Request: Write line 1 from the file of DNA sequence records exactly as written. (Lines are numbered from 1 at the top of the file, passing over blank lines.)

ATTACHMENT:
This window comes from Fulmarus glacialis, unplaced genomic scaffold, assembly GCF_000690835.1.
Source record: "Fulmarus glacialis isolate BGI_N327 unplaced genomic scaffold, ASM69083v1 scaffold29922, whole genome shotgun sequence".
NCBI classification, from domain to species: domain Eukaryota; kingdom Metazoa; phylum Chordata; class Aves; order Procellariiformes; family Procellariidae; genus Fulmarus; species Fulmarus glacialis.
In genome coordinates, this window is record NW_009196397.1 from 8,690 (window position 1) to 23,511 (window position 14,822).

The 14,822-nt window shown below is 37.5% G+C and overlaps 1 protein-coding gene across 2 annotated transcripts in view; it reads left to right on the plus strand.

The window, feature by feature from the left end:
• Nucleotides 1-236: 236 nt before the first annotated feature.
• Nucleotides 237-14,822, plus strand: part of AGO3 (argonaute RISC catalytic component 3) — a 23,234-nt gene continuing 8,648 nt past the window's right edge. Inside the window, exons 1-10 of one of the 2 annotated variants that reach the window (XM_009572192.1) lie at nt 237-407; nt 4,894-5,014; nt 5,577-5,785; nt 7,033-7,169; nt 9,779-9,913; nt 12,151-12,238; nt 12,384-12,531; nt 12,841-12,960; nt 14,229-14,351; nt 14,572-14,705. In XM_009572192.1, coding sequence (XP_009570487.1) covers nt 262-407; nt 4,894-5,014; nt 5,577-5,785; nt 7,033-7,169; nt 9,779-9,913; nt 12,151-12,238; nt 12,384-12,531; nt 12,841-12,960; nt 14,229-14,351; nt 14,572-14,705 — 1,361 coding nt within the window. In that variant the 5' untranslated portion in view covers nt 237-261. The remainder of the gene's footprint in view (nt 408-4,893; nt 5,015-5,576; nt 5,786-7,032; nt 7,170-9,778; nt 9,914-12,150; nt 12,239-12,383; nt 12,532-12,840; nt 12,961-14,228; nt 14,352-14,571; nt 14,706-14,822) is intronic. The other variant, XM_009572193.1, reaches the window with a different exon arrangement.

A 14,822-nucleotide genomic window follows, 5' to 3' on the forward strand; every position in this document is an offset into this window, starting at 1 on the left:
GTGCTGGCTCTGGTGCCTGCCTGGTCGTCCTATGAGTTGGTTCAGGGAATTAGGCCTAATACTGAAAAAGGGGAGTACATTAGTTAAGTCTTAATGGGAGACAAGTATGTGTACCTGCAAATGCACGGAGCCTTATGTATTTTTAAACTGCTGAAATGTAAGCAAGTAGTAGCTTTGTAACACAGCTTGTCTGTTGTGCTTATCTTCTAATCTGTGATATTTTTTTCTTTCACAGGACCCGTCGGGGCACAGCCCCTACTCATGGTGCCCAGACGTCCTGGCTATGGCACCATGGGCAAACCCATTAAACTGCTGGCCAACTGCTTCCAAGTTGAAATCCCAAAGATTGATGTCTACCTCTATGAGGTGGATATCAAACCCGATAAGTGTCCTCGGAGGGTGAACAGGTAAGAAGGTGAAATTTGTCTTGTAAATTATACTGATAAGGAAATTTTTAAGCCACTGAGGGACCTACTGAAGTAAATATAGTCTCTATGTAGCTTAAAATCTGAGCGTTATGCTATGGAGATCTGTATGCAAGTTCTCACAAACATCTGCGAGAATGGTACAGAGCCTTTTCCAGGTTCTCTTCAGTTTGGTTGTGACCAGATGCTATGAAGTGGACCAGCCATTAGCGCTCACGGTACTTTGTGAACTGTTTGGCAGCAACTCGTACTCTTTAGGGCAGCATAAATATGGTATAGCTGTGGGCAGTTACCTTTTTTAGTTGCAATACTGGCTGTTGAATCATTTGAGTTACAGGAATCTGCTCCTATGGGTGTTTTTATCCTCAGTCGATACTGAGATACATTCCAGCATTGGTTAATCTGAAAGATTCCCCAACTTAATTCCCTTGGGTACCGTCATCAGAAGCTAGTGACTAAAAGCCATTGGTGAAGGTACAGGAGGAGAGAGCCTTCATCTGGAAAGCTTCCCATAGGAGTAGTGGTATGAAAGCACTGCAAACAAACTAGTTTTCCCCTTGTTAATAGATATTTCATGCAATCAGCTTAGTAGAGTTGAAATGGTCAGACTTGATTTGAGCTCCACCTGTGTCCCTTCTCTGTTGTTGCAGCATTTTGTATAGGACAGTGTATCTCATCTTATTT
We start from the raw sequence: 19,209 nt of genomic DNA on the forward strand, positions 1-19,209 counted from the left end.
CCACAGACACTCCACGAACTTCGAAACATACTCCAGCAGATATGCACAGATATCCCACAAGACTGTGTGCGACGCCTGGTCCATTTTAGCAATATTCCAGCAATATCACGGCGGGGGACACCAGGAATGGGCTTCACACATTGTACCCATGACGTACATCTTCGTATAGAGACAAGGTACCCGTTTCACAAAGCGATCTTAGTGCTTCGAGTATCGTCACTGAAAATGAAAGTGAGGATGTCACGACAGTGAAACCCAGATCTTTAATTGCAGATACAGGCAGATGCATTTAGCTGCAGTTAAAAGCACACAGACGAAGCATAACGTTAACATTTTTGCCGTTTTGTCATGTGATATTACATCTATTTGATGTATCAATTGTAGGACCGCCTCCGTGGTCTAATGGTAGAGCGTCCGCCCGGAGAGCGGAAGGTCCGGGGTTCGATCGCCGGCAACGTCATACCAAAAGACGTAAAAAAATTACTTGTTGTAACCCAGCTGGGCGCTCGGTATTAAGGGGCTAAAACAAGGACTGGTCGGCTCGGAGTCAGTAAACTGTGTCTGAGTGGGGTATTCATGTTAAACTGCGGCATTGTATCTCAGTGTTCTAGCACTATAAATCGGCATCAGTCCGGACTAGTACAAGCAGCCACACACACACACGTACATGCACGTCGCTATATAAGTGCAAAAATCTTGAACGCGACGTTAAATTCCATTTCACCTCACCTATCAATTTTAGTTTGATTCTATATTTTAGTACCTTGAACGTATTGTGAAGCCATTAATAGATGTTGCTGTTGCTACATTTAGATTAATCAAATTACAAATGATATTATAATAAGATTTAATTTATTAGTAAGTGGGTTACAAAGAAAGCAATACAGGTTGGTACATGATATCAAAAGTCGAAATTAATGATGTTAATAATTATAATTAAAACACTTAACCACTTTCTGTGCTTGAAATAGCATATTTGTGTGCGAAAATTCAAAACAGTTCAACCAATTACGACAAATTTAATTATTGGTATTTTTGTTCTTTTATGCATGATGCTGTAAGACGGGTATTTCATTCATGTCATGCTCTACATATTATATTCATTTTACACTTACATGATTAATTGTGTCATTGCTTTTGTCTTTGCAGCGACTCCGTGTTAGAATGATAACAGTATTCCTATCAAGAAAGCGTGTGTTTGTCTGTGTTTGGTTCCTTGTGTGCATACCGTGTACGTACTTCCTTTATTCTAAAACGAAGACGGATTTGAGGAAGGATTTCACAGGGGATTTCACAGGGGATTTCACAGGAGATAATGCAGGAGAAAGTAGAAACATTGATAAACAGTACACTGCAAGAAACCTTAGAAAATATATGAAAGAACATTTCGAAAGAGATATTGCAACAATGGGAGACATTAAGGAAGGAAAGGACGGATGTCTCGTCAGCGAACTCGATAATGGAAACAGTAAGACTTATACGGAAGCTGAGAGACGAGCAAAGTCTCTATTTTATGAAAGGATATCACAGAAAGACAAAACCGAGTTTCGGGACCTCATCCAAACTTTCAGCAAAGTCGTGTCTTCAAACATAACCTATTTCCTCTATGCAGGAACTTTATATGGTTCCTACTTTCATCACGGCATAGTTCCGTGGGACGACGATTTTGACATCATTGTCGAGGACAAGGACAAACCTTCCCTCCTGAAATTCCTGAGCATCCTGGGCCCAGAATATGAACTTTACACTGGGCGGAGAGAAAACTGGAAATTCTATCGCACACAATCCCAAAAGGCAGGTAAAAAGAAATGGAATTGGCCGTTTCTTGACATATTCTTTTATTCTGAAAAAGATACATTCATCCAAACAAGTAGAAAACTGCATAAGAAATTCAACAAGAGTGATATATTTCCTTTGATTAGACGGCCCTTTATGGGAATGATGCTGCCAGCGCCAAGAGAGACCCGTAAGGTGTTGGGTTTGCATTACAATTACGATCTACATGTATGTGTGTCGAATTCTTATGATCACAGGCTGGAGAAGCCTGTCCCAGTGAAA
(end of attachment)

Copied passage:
This window comes from Fulmarus glacialis, unplaced genomic scaffold, assembly GCF_000690835.1.